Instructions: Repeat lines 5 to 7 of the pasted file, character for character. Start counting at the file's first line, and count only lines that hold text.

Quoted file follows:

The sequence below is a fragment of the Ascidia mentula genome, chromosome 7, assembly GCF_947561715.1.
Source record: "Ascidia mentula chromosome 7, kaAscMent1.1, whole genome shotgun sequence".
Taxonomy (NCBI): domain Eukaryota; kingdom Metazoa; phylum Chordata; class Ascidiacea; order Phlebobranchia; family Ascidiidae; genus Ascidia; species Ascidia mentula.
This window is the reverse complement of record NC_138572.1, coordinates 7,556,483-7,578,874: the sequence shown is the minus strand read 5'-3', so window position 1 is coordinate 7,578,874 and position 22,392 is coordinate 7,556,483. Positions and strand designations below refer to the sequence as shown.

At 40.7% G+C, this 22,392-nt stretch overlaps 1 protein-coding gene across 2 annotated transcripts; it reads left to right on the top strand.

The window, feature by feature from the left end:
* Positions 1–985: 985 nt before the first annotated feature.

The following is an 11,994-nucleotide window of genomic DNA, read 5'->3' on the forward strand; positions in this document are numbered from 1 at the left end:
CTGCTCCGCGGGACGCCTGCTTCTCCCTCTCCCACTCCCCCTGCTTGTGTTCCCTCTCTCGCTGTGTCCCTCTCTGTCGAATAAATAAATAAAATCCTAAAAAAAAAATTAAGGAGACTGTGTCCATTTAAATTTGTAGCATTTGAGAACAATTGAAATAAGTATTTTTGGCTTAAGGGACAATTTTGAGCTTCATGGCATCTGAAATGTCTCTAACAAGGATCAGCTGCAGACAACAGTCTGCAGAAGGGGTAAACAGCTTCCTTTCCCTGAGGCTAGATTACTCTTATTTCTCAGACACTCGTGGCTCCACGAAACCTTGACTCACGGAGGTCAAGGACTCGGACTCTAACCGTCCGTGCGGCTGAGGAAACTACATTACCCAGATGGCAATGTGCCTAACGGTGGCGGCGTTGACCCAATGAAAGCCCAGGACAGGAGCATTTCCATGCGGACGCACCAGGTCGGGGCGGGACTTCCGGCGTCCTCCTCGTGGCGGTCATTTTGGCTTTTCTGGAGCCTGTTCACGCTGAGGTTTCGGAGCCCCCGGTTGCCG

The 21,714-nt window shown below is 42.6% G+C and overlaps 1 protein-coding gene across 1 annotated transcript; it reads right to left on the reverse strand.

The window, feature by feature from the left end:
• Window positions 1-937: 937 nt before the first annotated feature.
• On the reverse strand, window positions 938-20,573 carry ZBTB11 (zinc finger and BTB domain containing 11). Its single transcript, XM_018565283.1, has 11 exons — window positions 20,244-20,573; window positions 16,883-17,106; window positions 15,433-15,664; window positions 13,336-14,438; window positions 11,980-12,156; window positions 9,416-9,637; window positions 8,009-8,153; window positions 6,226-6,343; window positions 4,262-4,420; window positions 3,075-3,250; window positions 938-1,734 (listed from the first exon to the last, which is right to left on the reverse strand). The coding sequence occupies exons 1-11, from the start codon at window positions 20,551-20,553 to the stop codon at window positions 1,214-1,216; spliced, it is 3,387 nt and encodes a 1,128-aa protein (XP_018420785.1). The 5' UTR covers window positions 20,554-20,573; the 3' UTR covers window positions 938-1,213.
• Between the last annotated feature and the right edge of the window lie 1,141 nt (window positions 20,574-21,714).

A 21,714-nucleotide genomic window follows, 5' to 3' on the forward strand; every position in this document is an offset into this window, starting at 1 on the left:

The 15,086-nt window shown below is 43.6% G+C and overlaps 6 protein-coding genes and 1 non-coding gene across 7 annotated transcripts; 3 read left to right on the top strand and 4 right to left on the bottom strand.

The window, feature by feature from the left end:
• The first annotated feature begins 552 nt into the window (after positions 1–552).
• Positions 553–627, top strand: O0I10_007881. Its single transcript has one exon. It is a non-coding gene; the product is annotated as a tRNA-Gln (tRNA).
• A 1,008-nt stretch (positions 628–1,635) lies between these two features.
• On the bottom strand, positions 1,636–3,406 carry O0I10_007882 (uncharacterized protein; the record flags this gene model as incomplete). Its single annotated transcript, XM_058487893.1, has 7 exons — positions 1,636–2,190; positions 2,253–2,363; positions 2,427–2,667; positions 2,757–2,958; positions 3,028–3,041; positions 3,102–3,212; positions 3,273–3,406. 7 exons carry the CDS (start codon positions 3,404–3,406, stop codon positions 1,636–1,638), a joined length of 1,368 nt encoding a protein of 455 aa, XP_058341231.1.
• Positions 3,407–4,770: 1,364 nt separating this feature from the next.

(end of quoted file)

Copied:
At 40.7% G+C, this 22,392-nt stretch overlaps 1 protein-coding gene across 2 annotated transcripts; it reads left to right on the top strand.

The window, feature by feature from the left end:
* Positions 1–985: 985 nt before the first annotated feature.